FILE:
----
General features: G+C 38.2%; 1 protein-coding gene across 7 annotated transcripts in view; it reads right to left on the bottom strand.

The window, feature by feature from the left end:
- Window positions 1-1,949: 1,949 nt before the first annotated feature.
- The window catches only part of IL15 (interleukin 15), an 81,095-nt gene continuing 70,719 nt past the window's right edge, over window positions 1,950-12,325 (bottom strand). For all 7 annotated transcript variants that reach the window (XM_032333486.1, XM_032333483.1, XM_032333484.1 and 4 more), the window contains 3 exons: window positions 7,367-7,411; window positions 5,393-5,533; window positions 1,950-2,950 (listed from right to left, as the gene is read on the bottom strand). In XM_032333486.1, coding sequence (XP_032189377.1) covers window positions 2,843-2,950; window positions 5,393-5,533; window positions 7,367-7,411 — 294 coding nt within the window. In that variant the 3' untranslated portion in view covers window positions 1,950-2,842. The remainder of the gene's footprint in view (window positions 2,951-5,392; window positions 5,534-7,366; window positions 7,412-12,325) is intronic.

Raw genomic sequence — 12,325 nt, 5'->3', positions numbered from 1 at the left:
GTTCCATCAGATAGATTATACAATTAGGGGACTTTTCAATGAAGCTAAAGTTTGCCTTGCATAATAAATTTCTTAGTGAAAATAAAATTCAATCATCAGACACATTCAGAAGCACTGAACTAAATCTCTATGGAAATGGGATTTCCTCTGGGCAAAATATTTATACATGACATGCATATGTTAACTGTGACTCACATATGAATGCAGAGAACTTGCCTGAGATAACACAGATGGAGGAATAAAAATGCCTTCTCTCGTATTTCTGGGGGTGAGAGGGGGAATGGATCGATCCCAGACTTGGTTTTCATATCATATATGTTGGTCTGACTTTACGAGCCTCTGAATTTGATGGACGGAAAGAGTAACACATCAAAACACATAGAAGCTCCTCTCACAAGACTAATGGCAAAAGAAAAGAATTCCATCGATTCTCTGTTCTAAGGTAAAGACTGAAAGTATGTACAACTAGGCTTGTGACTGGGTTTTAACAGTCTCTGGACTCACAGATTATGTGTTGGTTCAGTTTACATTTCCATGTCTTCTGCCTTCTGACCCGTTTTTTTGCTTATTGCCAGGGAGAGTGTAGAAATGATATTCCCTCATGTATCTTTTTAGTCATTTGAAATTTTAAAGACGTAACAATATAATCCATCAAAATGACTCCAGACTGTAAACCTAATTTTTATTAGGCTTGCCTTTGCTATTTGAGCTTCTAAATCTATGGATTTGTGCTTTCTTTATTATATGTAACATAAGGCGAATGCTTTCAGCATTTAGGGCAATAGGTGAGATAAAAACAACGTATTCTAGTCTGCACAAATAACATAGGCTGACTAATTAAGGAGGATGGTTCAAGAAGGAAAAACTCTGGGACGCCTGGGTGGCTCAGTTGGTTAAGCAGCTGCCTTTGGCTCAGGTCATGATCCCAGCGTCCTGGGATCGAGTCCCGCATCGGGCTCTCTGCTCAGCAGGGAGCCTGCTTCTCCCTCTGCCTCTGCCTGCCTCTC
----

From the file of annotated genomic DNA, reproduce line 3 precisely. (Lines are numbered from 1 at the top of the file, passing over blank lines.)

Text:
- Window positions 1-1,949: 1,949 nt before the first annotated feature.